Oceanography Alert

 
EUREKA ALERT! - OCEANOGRAPHY
May 21st
(NASA/Goddard Space Flight Center) Over the week of May 15, extreme rainfall drenched northeastern Australia and NASA data provided a look at the record totals.
May 16th
(University of Waterloo) Water reservoirs created by damming rivers could have significant impacts on the world's carbon cycle and climate system that aren't being accounted for, a new study concludes.
May 16th
(University of Maryland Center for Environmental Science) About half of atmospheric carbon dioxide is fixed by ocean's phytoplankton through a process called photosynthesis. A large portion of biologically fixed carbon is formed by picocyanobacteria at the sea surface and then transported to the deep ocean. But what remains a mystery is how colored dissolved organic matter which originates from plant detritus (either on land or at sea) makes it into the deep ocean. A team of scientists has potentially found a viable marine source of this colored material.
May 15th
(Oregon State University) The rare but spectacular eruptions of supervolcanoes can cause massive destruction and affect climate patterns on a global scale for decades -- and a new study has found that these sites also may experience ongoing, albeit smaller eruptions for tens of thousands of years after.
May 15th
(University of California - Davis) The chemistry of shells of plankton called foraminifera are a record of past climate. Recent experiments led by UC Davis scientists show magnesium levels vary in foram shells due to different growth rates during daily light/dark cycles.
May 15th
(Woods Hole Oceanographic Institution) Marine reserves -- sections of the ocean where fishing is prohibited -- promote coral reef sustainability by preventing overfishing and increasing fish abundance and diversity. But to be effective, they need to be sized right, and in a way that accounts for how far juvenile fish travel away from their parents after spawning.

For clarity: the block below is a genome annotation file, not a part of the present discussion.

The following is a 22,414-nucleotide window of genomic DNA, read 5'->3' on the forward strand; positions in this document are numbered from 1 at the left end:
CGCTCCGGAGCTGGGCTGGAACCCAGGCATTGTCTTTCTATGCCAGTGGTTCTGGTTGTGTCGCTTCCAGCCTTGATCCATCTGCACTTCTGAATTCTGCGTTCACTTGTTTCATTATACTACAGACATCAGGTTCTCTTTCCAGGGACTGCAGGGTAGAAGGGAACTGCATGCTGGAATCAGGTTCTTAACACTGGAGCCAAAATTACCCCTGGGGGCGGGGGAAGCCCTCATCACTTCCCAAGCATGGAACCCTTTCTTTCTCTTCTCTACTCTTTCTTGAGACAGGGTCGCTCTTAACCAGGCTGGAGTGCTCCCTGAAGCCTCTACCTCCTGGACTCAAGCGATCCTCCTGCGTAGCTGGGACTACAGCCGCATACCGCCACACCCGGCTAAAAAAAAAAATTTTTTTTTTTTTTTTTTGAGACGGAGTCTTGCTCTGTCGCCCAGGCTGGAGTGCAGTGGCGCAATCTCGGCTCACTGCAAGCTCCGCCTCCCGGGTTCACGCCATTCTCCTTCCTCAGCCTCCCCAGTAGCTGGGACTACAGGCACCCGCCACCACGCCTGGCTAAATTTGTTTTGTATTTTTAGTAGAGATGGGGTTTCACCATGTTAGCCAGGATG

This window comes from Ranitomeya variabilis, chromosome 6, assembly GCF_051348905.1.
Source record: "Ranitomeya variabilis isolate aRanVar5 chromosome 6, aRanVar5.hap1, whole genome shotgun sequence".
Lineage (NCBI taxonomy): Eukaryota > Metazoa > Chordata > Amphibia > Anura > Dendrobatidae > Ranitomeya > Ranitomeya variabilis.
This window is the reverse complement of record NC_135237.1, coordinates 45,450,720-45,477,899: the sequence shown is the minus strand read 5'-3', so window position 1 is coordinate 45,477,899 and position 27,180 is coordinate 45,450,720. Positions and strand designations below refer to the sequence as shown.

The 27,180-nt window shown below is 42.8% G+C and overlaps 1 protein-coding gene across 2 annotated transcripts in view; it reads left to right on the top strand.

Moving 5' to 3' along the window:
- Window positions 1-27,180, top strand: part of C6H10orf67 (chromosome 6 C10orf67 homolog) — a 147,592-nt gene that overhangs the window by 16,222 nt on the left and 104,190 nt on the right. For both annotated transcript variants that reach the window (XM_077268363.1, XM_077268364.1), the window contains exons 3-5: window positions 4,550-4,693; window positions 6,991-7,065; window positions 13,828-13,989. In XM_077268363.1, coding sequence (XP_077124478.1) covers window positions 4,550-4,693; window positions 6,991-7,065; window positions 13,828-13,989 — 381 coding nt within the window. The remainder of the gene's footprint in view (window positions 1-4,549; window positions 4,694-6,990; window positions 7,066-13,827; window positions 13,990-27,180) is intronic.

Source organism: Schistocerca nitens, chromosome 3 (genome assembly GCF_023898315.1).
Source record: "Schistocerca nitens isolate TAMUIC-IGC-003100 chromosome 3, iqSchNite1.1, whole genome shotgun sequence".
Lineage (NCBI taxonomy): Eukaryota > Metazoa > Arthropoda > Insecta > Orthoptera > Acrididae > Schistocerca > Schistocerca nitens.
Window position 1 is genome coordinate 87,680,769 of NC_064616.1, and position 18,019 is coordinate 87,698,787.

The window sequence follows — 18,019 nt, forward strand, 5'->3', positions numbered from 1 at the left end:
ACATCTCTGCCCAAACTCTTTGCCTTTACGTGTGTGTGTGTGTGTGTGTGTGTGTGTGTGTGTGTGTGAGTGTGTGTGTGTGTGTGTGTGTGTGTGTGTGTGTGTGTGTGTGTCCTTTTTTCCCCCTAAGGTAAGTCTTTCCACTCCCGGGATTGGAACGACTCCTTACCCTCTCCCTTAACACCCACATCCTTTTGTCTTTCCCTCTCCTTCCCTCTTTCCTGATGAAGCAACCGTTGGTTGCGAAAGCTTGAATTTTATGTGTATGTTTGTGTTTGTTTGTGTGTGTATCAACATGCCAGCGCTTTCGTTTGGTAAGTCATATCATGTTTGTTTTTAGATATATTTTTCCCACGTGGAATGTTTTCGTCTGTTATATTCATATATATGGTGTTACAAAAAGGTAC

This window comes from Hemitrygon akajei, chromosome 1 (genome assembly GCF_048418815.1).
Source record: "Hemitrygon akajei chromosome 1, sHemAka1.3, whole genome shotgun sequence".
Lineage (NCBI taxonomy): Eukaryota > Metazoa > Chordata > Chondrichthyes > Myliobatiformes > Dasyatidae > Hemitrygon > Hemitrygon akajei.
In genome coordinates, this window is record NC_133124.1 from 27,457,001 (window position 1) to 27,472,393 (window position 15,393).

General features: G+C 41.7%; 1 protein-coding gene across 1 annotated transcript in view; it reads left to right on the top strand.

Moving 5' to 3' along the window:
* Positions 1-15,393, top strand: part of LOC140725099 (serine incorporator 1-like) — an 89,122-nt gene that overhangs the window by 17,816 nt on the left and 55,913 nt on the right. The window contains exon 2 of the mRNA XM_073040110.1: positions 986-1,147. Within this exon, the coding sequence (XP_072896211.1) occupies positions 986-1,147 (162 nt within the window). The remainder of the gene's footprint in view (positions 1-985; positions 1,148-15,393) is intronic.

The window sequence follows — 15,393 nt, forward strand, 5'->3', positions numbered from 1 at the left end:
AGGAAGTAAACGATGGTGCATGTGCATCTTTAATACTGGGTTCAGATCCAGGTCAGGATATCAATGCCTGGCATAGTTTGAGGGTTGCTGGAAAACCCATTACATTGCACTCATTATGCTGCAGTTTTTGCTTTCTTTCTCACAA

May 14th
(Pensoft Publishers) Cultural ecosystem services reflect physical and cognitive interactions between humans and nature, and are increasingly recognised for providing experiences, capabilities and many other benefits to human societies. While oceans, seas, and coasts sustain a great proportion of the human population, cultural ecosystem services provided by these areas still remain largely unexplored. A new study published in the open access journal One Ecosystem analyses and maps case studies worldwide and pinpoints priorities to move research forward.
May 14th
(University of Tasmania - Institute for Marine and Antarctic Studies) The beaches of one of the world's most remote islands have been found to be polluted with the highest density of plastic debris reported anywhere on the planet, in a study published in the prestigious US scientific journal Proceedings of the National Academy of Sciences.Despite being uninhabited and located more than 5,000 kilometers from the nearest major population center, Henderson Island is littered with an estimated 37.7 million pieces of plastic.
May 14th
(University of California - San Diego) A new study suggests that an aggressive reef competitor -- the Threespot Damselfish -- may have impeded the recovery of Caribbean long-spined sea urchin populations after a mysterious disease outbreak caused a massive die-off of these animals over three decades ago.
May 14th